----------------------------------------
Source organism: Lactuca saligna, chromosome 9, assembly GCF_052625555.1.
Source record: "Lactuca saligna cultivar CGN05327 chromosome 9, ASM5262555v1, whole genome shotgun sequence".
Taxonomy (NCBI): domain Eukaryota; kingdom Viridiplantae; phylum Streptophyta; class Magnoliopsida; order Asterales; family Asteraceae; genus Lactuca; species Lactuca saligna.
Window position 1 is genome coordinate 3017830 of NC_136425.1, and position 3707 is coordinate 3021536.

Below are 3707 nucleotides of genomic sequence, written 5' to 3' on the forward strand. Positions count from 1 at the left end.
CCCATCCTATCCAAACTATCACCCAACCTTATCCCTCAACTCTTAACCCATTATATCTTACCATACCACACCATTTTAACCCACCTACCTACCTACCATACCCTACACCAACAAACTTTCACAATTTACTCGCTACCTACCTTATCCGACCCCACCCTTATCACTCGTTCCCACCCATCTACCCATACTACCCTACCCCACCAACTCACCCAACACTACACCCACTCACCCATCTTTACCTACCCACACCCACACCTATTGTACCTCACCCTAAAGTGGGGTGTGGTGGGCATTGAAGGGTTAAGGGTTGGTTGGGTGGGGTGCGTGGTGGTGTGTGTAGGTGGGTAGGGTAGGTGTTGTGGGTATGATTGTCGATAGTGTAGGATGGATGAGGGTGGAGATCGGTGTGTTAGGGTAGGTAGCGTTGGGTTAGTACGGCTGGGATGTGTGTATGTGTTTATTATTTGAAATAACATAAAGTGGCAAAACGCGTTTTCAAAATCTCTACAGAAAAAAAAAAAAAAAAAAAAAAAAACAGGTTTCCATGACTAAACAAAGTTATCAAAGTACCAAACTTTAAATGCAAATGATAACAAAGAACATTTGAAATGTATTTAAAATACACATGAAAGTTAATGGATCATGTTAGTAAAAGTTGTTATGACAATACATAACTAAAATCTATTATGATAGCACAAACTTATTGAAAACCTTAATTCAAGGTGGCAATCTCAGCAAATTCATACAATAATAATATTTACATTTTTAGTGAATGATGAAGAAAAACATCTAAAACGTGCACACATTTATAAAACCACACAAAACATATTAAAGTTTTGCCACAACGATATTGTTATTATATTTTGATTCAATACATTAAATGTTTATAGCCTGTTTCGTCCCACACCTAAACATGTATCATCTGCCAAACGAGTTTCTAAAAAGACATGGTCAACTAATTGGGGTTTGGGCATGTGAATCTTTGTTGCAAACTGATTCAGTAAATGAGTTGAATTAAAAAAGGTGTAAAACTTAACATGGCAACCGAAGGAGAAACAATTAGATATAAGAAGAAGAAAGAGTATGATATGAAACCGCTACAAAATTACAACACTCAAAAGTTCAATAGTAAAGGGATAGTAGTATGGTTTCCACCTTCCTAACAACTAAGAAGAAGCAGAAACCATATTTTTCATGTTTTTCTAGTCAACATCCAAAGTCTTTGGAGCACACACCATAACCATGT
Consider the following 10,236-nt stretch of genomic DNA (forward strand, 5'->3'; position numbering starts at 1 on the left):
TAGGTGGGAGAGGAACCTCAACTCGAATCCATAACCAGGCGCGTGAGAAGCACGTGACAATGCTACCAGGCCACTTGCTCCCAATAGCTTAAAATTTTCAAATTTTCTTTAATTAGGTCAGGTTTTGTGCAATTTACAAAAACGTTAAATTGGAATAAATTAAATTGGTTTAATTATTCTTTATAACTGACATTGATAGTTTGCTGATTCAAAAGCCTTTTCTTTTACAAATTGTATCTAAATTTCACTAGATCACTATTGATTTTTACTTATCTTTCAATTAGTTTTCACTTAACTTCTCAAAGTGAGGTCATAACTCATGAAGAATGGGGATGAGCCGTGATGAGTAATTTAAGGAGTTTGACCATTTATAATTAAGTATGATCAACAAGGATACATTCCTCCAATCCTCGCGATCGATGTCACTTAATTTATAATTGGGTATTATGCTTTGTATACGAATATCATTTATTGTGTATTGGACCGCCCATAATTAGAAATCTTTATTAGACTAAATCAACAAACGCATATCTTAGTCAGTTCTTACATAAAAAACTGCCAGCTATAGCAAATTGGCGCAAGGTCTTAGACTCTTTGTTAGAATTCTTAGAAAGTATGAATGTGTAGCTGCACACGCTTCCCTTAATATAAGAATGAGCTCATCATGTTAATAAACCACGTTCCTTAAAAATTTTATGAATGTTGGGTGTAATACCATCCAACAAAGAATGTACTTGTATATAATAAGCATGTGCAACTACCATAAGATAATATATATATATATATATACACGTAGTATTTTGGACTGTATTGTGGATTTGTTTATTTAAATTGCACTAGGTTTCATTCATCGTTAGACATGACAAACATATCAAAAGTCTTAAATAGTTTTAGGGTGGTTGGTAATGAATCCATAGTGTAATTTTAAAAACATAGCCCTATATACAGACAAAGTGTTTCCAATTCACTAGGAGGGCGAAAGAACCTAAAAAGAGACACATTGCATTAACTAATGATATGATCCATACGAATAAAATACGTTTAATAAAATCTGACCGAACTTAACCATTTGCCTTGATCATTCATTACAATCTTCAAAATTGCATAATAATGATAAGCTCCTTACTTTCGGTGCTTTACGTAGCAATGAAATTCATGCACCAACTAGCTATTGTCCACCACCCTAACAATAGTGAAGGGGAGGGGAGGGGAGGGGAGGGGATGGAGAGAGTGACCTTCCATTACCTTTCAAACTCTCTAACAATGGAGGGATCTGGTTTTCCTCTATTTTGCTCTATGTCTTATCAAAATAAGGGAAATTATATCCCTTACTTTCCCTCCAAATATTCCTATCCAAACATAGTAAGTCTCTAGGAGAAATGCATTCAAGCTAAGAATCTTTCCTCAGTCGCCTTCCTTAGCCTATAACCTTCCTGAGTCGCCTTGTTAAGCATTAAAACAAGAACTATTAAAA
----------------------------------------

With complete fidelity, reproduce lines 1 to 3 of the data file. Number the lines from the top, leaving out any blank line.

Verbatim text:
Source organism: Lactuca saligna, chromosome 9, assembly GCF_052625555.1.
Source record: "Lactuca saligna cultivar CGN05327 chromosome 9, ASM5262555v1, whole genome shotgun sequence".
Taxonomy (NCBI): domain Eukaryota; kingdom Viridiplantae; phylum Streptophyta; class Magnoliopsida; order Asterales; family Asteraceae; genus Lactuca; species Lactuca saligna.